Sylvia Plath in the pages of medicine

“Narrative medicine” is a trend in medicine that values the patient’s story. The term was coined by Rita Charon, M.D., Ph.D., Director of the Narrative Medicine Program College of Physicians and Surgeons of Columbia University. In an online publication of LitSite Alaska, Charon identifies the term as referring to “a medicine practiced with narrative competence and marked with an understanding of these highly complex narrative situations among doctors, patients, colleagues, and the public.” Narrative competence is the ability to hear and understand story, and in the context of medicine, it is the patient’s story that is of significance. Charon believes that reading and understanding literature is a way for physicians to learn to better understand their patient’s stories.

I was grateful to see evidence of the trickle-down influence of this movement as I began a new medical writing project yesterday. The first step in a new project is to review relevant medical studies and published guidelines. These are typically devoid of story but instead filled with statistics and demographics and methodologic analyses, etc etc. Yesterday, however, I read a report published by a national data system--surprisingly a government-funded national data system--that had literary quotes at the beginning of each chapter. How efficiently those quotes changed the entire feel of the document from that of a sterile repository of facts to one that was engaged in real life.

At the beginning of the chapter that told how many dollars were spent on this disease state and how many people will die despite all these dollars there was a quote from The Diary of Anais Nin,

“There are very few human beings who receive the truth, complete and staggering, by instant illumination. Most of them acquire it fragment by fragment, on a small scale, by successive developments, cellularly, like a laborious mosaic.”

At the beginning of the chapter that told demographic information about the patients who have this disease state there was a quote from The Ongoing Story by John Ashbery,

“A knowledge that people live close by is, I think, enough. And even if only first names are ever exchanged the people who them seem rock-true and marvelously self-sufficient.”

At the beginning of the chapter that told about how the heart may be affected by this disease state there was a quote from I thought that I could not be hurt by Sylvia Plath,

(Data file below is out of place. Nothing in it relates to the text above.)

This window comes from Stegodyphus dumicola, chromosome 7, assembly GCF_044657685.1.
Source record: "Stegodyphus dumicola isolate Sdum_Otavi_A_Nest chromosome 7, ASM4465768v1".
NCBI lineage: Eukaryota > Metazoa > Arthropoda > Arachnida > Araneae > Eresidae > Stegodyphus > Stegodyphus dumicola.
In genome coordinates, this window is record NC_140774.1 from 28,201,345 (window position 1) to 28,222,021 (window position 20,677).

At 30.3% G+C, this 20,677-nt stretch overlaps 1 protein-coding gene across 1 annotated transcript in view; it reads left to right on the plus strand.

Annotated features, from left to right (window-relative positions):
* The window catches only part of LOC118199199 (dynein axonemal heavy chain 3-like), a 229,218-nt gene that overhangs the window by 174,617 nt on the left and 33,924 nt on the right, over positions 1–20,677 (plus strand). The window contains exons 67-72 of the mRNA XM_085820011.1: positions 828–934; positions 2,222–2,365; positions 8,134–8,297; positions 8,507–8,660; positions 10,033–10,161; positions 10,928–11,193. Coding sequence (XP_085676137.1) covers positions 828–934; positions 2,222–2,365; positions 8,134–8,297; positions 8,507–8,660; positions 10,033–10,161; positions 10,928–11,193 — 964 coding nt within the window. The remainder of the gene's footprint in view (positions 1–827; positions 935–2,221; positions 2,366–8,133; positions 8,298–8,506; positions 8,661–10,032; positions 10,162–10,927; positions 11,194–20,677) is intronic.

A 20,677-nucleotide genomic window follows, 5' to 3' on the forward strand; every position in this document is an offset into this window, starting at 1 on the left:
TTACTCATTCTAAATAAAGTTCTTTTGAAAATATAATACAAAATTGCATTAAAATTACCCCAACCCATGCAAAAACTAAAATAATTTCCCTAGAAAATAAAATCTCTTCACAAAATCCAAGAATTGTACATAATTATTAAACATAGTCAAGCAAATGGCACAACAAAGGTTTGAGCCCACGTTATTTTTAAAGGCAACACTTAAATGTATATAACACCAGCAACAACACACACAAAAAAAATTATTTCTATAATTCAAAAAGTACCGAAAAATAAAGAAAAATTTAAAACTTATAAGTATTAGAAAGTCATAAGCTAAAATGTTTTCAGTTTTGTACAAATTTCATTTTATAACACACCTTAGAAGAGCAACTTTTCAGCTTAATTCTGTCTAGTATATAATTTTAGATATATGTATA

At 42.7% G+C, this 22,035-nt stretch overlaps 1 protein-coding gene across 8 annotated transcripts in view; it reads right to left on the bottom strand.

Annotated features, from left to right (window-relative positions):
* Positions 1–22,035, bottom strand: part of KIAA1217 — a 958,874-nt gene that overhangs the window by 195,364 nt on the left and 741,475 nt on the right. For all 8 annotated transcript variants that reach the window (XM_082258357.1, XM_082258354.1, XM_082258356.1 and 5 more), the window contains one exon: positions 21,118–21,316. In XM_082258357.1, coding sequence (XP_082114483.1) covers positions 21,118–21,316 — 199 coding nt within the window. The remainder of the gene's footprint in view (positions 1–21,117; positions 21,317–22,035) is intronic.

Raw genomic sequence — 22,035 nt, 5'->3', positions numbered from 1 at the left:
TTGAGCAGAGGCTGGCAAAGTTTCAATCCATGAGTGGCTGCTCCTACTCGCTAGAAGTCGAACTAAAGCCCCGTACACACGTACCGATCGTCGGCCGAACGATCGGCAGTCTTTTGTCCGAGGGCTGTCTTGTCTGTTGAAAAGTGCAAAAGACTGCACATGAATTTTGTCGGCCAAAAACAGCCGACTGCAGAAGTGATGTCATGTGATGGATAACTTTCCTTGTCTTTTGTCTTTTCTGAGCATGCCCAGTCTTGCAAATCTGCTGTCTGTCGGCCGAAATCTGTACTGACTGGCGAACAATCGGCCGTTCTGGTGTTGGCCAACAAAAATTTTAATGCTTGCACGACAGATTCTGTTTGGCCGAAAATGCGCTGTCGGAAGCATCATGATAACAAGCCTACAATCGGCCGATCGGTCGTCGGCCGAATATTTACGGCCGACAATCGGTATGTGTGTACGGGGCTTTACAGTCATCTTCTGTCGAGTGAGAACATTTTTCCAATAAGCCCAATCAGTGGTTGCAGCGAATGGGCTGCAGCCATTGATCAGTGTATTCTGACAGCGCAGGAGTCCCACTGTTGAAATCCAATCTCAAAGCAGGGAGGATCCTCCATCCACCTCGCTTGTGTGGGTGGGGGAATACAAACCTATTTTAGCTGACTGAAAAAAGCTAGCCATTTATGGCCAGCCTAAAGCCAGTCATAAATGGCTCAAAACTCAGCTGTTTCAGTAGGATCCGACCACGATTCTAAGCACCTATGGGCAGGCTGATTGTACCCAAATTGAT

“How frail the human heart must be--a mirrored pool of thought. So deep and tremulous an instrument of glass that can either sing or weep.”

At the beginning of the chapter that told about children with this disease state there was a quote from Of Woman Born by Adrienne Rich,

“The mother’s battle for her child--with sickness, with poverty, with war, with all the forces of exploitation and callousness that cheapen human life--needs to become a common human battle, waged in love and in the passion for survival.”

At the beginning of the chapter that told about the nutritional support patients with this disease require there is a quote from Dubious Honors by M. F. K. Fisher,

“It seems to me that our three basic needs, for food and security and love, are so mixed and mingled and entwined that we cannot straightly think of one without the others. So it happens that when I write of hunger, I am really writing about love and the hunger for it, and warmth and the love of it and the hunger for it...and then the warmth and richness and fine reality of hunger satisfied...and it is all one.”

And there is more, one quote for each chapter.

My office is filled with many medical articles, treatment guidelines, association reports. This is the only document achieving a literary human dimension. A preface page included this statement: “Treating chronic disease requires a multitide of skills and a mind-set that will not allow adversity to fog our final vision.” Even that statement had a different flavor, a grander more human rally, than does the typical medical mandate “to optimize treatment thereby reducing morbidity and mortality.” More documents like this would be welcome additions to my small working library and to the healthcare community. Perhaps I will send this group my resume?